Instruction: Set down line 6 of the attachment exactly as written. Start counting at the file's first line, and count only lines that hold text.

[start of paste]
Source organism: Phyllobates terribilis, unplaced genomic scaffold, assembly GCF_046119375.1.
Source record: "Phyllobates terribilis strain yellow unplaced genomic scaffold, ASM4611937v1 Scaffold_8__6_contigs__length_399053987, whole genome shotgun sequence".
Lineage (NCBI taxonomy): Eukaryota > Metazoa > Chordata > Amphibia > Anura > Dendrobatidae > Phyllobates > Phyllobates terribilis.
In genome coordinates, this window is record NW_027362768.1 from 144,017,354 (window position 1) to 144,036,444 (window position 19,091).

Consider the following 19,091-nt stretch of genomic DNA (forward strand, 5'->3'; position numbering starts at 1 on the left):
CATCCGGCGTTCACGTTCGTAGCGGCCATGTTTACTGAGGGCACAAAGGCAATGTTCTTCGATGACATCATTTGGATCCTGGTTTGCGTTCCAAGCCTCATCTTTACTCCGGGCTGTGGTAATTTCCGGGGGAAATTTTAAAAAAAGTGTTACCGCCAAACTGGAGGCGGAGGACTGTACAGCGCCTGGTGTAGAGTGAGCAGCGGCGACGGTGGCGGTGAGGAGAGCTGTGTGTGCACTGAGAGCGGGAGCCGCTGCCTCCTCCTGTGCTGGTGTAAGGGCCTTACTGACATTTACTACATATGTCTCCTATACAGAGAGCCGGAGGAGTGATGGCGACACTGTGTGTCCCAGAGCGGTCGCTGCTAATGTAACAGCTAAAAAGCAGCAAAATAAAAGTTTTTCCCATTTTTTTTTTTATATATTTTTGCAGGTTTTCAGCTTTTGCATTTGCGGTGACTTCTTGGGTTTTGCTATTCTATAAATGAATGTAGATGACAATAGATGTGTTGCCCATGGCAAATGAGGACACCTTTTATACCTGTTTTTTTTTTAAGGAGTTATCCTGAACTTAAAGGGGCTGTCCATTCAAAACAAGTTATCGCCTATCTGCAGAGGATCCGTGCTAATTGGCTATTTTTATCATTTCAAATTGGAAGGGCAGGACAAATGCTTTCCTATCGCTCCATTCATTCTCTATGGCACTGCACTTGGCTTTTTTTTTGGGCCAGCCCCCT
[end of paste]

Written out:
CATCCGGCGTTCACGTTCGTAGCGGCCATGTTTACTGAGGGCACAAAGGCAATGTTCTTCGATGACATCATTTGGATCCTGGTTTGCGTTCCAAGCCTCATCTTTACTCCGGGCTGTGGTAATTTCCGGGGGAAATTTTAAAAAAAGTGTTACCGCCAAACTGGAGGCGGAGGACTGTACAGCGCCTGGTGTAGAGTGAGCAGCGGCGACGGTGGCGGTGAGGAGAGCTGTGTGTGCACTGAGAGCGGGAGCCGCTGCCTCCTCCTGTGCTGGTGTAAGGGCCTTACTGACATTTACTACATATGTCTCCTATACAGAGAGCCGGAGGAGTGATGGCGACACTGTGTGTCCCAGAGCGGTCGCTGCTAATGTAACAGCTAAAAAGCAGCAAAATAAAAGTTTTTCCCATTTTTTTTTTTATATATTTTTGCAGGTTTTCAGCTTTTGCATTTGCGGTGACTTCTTGGGTTTTGCTATTCTATAAATGAATGTAGATGACAATAGATGTGTTGCCCATGGCAAATGAGGACACCTTTTATACCTGTTTTTTTTTTAAGGAGTTATCCTGAACTTAAAGGGGCTGTCCATTCAAAACAAGTTATCGCCTATCTGCAGAGGATCCGTGCTAATTGGCTATTTTTATCATTTCAAATTGGAAGGGCAGGACAAATGCTTTCCTATCGCTCCATTCATTCTCTATGGCACTGCACTTGGCTTTTTTTTTGGGCCAGCCCCCT